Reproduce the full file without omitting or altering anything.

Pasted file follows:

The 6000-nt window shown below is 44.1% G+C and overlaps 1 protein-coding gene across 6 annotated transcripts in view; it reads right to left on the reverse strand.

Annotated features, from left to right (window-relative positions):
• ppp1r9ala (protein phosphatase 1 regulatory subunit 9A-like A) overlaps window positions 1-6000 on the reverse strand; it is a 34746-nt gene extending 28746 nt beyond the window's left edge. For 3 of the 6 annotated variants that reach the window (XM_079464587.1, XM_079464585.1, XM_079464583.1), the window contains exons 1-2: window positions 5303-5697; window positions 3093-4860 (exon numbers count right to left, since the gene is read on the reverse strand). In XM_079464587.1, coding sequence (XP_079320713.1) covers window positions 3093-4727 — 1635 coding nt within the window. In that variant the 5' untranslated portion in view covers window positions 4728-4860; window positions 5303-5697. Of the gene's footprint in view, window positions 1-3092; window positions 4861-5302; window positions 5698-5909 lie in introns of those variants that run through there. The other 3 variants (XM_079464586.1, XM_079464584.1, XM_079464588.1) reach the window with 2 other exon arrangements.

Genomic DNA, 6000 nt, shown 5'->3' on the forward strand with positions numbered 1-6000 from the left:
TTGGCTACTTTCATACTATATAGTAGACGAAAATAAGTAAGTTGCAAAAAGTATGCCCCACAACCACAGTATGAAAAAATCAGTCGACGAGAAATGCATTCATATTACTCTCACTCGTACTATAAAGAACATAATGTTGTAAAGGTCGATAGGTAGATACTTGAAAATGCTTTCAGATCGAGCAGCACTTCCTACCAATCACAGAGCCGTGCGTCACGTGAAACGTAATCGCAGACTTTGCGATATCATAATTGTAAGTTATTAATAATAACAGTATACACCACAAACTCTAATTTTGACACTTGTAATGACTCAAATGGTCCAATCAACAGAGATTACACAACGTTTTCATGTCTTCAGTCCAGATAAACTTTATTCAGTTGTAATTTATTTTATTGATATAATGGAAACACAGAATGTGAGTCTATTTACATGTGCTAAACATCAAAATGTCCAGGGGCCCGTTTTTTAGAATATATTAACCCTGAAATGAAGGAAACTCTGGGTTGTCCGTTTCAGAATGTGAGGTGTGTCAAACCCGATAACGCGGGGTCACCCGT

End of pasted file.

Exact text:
The 6000-nt window shown below is 44.1% G+C and overlaps 1 protein-coding gene across 6 annotated transcripts in view; it reads right to left on the reverse strand.

Annotated features, from left to right (window-relative positions):
• ppp1r9ala (protein phosphatase 1 regulatory subunit 9A-like A) overlaps window positions 1-6000 on the reverse strand; it is a 34746-nt gene extending 28746 nt beyond the window's left edge. For 3 of the 6 annotated variants that reach the window (XM_079464587.1, XM_079464585.1, XM_079464583.1), the window contains exons 1-2: window positions 5303-5697; window positions 3093-4860 (exon numbers count right to left, since the gene is read on the reverse strand). In XM_079464587.1, coding sequence (XP_079320713.1) covers window positions 3093-4727 — 1635 coding nt within the window. In that variant the 5' untranslated portion in view covers window positions 4728-4860; window positions 5303-5697. Of the gene's footprint in view, window positions 1-3092; window positions 4861-5302; window positions 5698-5909 lie in introns of those variants that run through there. The other 3 variants (XM_079464586.1, XM_079464584.1, XM_079464588.1) reach the window with 2 other exon arrangements.

Genomic DNA, 6000 nt, shown 5'->3' on the forward strand with positions numbered 1-6000 from the left:
TTGGCTACTTTCATACTATATAGTAGACGAAAATAAGTAAGTTGCAAAAAGTATGCCCCACAACCACAGTATGAAAAAATCAGTCGACGAGAAATGCATTCATATTACTCTCACTCGTACTATAAAGAACATAATGTTGTAAAGGTCGATAGGTAGATACTTGAAAATGCTTTCAGATCGAGCAGCACTTCCTACCAATCACAGAGCCGTGCGTCACGTGAAACGTAATCGCAGACTTTGCGATATCATAATTGTAAGTTATTAATAATAACAGTATACACCACAAACTCTAATTTTGACACTTGTAATGACTCAAATGGTCCAATCAACAGAGATTACACAACGTTTTCATGTCTTCAGTCCAGATAAACTTTATTCAGTTGTAATTTATTTTATTGATATAATGGAAACACAGAATGTGAGTCTATTTACATGTGCTAAACATCAAAATGTCCAGGGGCCCGTTTTTTAGAATATATTAACCCTGAAATGAAGGAAACTCTGGGTTGTCCGTTTCAGAATGTGAGGTGTGTCAAACCCGATAACGCGGGGTCACCCGT